She exclaims, “Wonderful!”, and obviously continues on, “Did you hear that so-and-so are pregnant? You know they are keeping their wedding date even though they announced their pregnancy just before it. I guess those things don’t matter these days.”

“Excuse me. I need a glass of water.”

And I walked away.

Yes that’s right. I politely excused myself instead of punching the crazy old lady out. 

A proud (in)fertile moment.

 

 

My IVF protocol

I’m on the Long Antagonist IVF protocol.

Right now, I’m on Day 11 of a 21 day birth control cycle. Over half way done!

Since a few people have been asking, here’s my medication list and our tentative timeline.

IVF Medication List

Drug Dosage  What is it?
Marvelon 1 pill daily Birth control – used to suppress ovulation for 1 cycle prior to IVF
Puregon 225 IU Used to stimulate ovaries. Also referred to as Follitism.
Repronex 75 IU Used to stimulate ovaries. Also referred to as Menopur.
Orgalutron 250 mcg Used to prevent premature LH surge, allowing for a delay in ovulation. Also referred to as Ganirelix or Antagon.
Estrace 2 mg 2x day Estrogen supplement used to help maintain uterine lining
Prometrium 200 mg 3x day Used to increase progesterone
Doxycycline 100 mg 2x day Antibiotic used to prevent infection post-retrieval.
Asprin 81 mg daily Used to improve blood flow to uterus (I think?)
Dexamethasone TBD Corticosteroid used to relieve inflamation; part of the immune protocol
Intralipids TBD Administered via IV; part of the immune protocol

After my DOR diagnosis, they increased my Puregon from 150 to 225. So far, everything else has stayed the same.

IVF Timeline

Date(s) Action
July 28-August 16 Take birth control
August 20 Blood test & ultrasound
August 20-24 Puregon & Repronex injections
August 25 Blood test & ultrasound
August 25-26 Puregon & Repronex + Orgalutron injections
August 26 FLY TO CLINIC!
August 27 Blood test & ultrasound & intralipids. Injections: TBD
TBD Egg retrieval
TBD Transfer
TBD FLY HOME – Pregnant til proven otherwise! (PUPO)

Just when you least expect it

Yeah,  you guessed right. It’s time for another prego announcement and it definitely isn’t mine!

It’s my sister.

Yes, you read that correctly.

She got engaged last Saturday (as in just over a week ago). Friday afternoon, she contacted the family to discuss doing a destination wedding THIS December. Through our convo,  she admitted to me that their timing is based on the fact that she’s pregnant!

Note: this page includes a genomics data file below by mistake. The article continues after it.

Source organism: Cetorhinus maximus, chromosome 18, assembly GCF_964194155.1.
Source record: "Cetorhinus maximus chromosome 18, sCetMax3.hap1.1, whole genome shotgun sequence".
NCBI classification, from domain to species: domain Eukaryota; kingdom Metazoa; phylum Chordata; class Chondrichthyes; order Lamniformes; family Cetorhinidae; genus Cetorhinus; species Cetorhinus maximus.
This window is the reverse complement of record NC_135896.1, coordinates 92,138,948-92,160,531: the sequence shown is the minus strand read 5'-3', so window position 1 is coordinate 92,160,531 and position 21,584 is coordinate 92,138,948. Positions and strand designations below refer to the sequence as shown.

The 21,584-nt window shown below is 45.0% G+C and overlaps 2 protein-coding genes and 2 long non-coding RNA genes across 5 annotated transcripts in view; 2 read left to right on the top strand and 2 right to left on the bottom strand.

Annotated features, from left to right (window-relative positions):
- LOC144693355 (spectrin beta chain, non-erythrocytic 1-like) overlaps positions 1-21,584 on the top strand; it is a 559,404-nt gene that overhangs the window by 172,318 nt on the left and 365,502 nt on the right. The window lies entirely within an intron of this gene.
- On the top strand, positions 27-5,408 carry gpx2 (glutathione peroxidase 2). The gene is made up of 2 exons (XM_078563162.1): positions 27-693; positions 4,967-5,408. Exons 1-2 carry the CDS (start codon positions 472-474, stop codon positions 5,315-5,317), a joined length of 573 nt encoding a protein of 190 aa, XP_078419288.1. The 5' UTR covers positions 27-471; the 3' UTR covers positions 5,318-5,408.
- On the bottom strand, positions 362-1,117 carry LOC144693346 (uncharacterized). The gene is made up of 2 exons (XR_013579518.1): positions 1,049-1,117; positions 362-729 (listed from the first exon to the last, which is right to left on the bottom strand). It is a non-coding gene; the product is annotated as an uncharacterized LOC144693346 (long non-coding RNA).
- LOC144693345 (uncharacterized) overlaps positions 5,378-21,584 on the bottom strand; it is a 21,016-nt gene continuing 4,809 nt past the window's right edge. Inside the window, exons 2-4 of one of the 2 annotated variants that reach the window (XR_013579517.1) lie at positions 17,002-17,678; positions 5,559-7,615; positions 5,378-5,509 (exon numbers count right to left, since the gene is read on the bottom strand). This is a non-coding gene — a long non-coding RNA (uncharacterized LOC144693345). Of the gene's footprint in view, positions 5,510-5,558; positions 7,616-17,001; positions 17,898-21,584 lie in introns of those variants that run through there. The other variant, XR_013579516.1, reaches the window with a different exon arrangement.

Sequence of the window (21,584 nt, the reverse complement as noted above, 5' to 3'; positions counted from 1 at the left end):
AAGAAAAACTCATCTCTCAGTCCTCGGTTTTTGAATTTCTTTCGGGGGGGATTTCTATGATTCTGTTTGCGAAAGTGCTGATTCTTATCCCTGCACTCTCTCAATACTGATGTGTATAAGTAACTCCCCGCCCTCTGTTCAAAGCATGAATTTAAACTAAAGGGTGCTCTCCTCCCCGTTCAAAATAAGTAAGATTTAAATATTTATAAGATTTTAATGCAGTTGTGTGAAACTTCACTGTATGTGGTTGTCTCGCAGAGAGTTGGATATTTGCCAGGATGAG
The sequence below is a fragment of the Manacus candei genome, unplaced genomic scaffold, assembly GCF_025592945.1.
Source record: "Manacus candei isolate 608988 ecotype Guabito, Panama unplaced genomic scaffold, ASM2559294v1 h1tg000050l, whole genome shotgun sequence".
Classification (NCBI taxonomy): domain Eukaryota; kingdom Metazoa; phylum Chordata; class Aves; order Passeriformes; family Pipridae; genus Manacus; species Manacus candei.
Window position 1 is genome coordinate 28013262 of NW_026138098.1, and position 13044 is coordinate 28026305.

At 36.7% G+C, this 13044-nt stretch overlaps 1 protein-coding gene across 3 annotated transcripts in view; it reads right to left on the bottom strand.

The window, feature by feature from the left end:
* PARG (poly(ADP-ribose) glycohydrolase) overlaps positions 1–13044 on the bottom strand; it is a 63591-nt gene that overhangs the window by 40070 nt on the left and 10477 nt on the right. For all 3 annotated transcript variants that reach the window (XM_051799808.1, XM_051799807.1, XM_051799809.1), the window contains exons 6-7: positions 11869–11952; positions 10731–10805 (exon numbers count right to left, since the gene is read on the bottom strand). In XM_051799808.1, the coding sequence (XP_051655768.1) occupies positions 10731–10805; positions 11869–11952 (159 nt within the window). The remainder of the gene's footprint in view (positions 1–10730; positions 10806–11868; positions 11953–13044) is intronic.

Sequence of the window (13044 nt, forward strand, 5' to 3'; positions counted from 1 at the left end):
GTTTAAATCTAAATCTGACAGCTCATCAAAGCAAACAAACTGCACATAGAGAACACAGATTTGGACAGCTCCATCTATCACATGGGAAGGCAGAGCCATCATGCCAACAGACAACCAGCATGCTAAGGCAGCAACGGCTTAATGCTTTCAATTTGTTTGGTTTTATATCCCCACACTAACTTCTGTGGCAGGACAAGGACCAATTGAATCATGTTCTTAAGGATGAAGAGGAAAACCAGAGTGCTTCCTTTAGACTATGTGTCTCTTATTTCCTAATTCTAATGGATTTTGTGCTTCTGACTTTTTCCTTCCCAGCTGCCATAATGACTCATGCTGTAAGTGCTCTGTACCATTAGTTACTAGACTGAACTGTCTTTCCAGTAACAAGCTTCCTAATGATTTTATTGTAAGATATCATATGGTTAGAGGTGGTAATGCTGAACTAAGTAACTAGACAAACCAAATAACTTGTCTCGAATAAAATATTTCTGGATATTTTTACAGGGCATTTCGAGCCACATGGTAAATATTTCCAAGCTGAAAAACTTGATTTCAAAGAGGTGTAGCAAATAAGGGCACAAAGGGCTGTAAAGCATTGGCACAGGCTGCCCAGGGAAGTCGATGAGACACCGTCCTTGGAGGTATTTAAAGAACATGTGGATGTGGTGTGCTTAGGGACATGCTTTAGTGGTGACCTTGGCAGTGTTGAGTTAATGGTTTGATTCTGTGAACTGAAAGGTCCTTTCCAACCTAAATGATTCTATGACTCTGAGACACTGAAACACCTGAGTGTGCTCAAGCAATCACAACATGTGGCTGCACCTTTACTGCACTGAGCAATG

W. T. F.

I’m not sad. I’m not mad (even though she did lie to me after calling numerous times last month to ask me questions about trying to conceive). 

I’m just a bit shocked.

I knew they started trying. I wasn’t sure how serious they were and I didn’t expect another ”first month trying” prego announcement.

Why does this happen with everyone around me –  sister, both sister-in-laws,  my best friend’s wife?

I am even more disappointed in how my Mom and her reacted to our IVF especially since they both were aware of her pregnancy then.

Wake up people!  When are you going to finally see that a whoopsie pregnancy is not in my cards?

Besides another niece or nephew, the best thing about this situation is that my sister’s drama-filled life will take some of the attention off of our upcoming IVF cycle. Score one for us.

I’ve said we will try to make it to the wedding. Most of my close girlfriends think that we shouldn’t even entertain the idea of going. Who knows what will happen between now and December?

No matter what,  she still is my sister. I am happy for her fiancé and her.

I just wasn’t expecting all that this week… Life has a mysterious way of throwing you curve balls. There’s no doubt about that.

IVF: what does it mean to you?

I just came across this article on Facebook: Bobbie Thomas: No more whispers, I’m going IVF and I’m proud of it. What stood out for me was her pride. Proud of IVF? Huh? 

In vitro fertilization (IVF).

Fear, guilt, shame, why me? 

That’s the zone I’ve been living in lately.

Now, it’s time to change.

Earlier this week, I watched a webinar hosted by Zahra Haji from YogaGoddess and Molly Nichols from The Mind Belly Connection. The webinar focused on how to restore faith in your body’s ability to conceive, whether through natural conception or ART. If you are interested, watch the Fertility Faith webinar replay.

This webinar made me rethink the way I’ve approached my (in)fertility. I’ve spent too much time focusing on the negatives and looking for outsider reassurance that everything will be ok.

The change needs to come from within me – and me only.

Changing my mindset isn’t an easy task, but it’s necessary to make this journey less emotionally taxing.

(In)fertility is not dirty or shameful. It’s a medical condition that many of us can not control and could not have prevented.

I am proud of my husband and myself. We are strong. We are capable. And, we are taking control of our diagnosis by choosing the next best path for us on our journey.

To me, IVF means:

  • Hope
  • Courage
  • Strength
  • Determination
  • The right choice

IVF is not the worst thing to happen to me. In fact, it could be the best thing if it helps us to conceive our child.

What does IVF mean to you?